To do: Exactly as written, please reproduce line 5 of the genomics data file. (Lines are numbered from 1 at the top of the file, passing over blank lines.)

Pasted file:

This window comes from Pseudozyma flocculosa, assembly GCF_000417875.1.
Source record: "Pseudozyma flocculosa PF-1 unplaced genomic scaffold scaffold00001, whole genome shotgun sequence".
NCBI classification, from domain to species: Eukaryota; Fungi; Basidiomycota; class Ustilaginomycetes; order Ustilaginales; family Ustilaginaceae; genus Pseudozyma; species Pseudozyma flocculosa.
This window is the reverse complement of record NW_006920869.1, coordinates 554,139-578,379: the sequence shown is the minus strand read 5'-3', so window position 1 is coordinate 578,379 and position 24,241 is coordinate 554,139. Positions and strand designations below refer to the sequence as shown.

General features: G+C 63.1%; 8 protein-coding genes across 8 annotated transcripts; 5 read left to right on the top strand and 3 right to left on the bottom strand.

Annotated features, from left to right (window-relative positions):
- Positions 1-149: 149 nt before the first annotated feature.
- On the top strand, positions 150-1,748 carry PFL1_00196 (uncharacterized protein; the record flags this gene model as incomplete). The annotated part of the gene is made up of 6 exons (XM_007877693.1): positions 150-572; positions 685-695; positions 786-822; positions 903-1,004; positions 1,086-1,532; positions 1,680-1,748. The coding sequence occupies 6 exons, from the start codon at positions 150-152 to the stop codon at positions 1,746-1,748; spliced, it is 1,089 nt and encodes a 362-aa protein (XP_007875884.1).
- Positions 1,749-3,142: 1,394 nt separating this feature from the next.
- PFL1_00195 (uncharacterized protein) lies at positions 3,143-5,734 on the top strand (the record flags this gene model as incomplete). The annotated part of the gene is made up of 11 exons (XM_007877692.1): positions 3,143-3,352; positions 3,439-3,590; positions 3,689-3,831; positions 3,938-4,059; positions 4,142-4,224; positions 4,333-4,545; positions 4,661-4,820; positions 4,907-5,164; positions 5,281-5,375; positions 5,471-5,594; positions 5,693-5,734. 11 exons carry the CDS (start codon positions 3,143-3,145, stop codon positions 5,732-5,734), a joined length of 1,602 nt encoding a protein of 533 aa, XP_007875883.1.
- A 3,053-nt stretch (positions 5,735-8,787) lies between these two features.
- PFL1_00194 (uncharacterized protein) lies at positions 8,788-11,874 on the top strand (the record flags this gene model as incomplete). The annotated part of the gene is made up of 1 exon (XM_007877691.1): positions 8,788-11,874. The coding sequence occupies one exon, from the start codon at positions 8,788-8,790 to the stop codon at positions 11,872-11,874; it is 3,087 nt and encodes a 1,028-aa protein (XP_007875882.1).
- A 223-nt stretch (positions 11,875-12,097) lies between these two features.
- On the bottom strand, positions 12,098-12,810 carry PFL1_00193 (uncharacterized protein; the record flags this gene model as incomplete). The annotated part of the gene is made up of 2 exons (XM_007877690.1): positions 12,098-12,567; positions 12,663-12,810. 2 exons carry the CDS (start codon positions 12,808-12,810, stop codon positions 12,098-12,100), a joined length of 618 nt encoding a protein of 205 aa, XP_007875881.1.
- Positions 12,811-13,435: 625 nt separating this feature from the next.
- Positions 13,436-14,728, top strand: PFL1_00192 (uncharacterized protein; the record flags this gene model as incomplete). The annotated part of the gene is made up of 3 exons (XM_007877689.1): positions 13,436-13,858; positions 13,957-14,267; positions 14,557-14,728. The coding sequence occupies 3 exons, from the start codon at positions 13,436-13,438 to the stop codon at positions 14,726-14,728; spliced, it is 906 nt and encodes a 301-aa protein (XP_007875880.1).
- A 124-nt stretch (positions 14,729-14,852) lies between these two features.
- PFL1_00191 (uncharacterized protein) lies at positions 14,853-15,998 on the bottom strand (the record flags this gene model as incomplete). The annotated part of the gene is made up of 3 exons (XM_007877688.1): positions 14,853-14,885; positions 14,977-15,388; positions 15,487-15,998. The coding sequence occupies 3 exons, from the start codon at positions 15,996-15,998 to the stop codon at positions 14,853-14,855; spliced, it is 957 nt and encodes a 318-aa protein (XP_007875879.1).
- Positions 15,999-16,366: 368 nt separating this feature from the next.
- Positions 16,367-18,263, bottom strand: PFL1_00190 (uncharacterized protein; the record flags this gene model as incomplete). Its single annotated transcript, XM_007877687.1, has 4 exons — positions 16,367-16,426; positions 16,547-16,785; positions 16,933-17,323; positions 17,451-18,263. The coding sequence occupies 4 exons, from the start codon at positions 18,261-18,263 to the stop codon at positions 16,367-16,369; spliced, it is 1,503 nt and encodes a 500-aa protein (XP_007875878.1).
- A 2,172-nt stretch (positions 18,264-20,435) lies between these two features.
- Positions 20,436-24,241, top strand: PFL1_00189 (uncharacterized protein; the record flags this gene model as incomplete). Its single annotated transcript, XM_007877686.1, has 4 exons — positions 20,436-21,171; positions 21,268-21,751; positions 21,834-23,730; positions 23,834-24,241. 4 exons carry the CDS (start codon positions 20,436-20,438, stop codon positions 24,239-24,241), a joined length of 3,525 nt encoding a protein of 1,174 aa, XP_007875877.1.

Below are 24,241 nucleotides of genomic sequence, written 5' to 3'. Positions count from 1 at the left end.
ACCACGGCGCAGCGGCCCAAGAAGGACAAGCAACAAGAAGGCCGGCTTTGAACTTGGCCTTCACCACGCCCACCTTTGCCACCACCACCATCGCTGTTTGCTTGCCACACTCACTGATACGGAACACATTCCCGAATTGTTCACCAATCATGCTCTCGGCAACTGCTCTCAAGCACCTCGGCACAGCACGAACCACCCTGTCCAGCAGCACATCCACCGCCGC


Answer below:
General features: G+C 63.1%; 8 protein-coding genes across 8 annotated transcripts; 5 read left to right on the top strand and 3 right to left on the bottom strand.